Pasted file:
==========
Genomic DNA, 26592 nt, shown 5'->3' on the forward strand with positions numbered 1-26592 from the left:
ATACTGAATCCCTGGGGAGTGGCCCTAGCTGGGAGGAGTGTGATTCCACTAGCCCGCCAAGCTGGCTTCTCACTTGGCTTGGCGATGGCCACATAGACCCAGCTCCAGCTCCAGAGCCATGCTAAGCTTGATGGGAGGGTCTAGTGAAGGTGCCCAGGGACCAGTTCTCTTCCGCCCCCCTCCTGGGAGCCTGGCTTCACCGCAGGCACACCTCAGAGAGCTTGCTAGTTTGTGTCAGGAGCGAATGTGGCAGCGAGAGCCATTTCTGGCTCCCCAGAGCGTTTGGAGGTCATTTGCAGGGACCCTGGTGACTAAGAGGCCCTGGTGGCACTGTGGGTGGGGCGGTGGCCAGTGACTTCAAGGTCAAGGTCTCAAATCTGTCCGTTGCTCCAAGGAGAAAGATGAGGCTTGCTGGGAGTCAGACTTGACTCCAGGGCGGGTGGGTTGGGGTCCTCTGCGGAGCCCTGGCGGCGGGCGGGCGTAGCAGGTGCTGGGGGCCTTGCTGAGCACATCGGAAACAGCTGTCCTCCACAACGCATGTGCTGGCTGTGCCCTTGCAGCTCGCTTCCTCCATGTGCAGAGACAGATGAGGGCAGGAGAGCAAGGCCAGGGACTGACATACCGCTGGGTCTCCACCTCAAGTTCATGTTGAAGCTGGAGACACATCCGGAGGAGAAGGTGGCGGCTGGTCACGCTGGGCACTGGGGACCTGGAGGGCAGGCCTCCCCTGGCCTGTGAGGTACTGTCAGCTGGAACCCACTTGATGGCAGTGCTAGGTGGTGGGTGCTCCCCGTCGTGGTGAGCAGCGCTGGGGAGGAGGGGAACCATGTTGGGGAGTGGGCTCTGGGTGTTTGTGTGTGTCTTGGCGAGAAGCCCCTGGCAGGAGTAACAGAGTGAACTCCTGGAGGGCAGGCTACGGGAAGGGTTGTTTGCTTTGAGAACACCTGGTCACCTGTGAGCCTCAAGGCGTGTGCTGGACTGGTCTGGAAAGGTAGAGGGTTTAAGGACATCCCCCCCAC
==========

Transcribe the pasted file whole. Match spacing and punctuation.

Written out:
Genomic DNA, 26592 nt, shown 5'->3' on the forward strand with positions numbered 1-26592 from the left:
ATACTGAATCCCTGGGGAGTGGCCCTAGCTGGGAGGAGTGTGATTCCACTAGCCCGCCAAGCTGGCTTCTCACTTGGCTTGGCGATGGCCACATAGACCCAGCTCCAGCTCCAGAGCCATGCTAAGCTTGATGGGAGGGTCTAGTGAAGGTGCCCAGGGACCAGTTCTCTTCCGCCCCCCTCCTGGGAGCCTGGCTTCACCGCAGGCACACCTCAGAGAGCTTGCTAGTTTGTGTCAGGAGCGAATGTGGCAGCGAGAGCCATTTCTGGCTCCCCAGAGCGTTTGGAGGTCATTTGCAGGGACCCTGGTGACTAAGAGGCCCTGGTGGCACTGTGGGTGGGGCGGTGGCCAGTGACTTCAAGGTCAAGGTCTCAAATCTGTCCGTTGCTCCAAGGAGAAAGATGAGGCTTGCTGGGAGTCAGACTTGACTCCAGGGCGGGTGGGTTGGGGTCCTCTGCGGAGCCCTGGCGGCGGGCGGGCGTAGCAGGTGCTGGGGGCCTTGCTGAGCACATCGGAAACAGCTGTCCTCCACAACGCATGTGCTGGCTGTGCCCTTGCAGCTCGCTTCCTCCATGTGCAGAGACAGATGAGGGCAGGAGAGCAAGGCCAGGGACTGACATACCGCTGGGTCTCCACCTCAAGTTCATGTTGAAGCTGGAGACACATCCGGAGGAGAAGGTGGCGGCTGGTCACGCTGGGCACTGGGGACCTGGAGGGCAGGCCTCCCCTGGCCTGTGAGGTACTGTCAGCTGGAACCCACTTGATGGCAGTGCTAGGTGGTGGGTGCTCCCCGTCGTGGTGAGCAGCGCTGGGGAGGAGGGGAACCATGTTGGGGAGTGGGCTCTGGGTGTTTGTGTGTGTCTTGGCGAGAAGCCCCTGGCAGGAGTAACAGAGTGAACTCCTGGAGGGCAGGCTACGGGAAGGGTTGTTTGCTTTGAGAACACCTGGTCACCTGTGAGCCTCAAGGCGTGTGCTGGACTGGTCTGGAAAGGTAGAGGGTTTAAGGACATCCCCCCCAC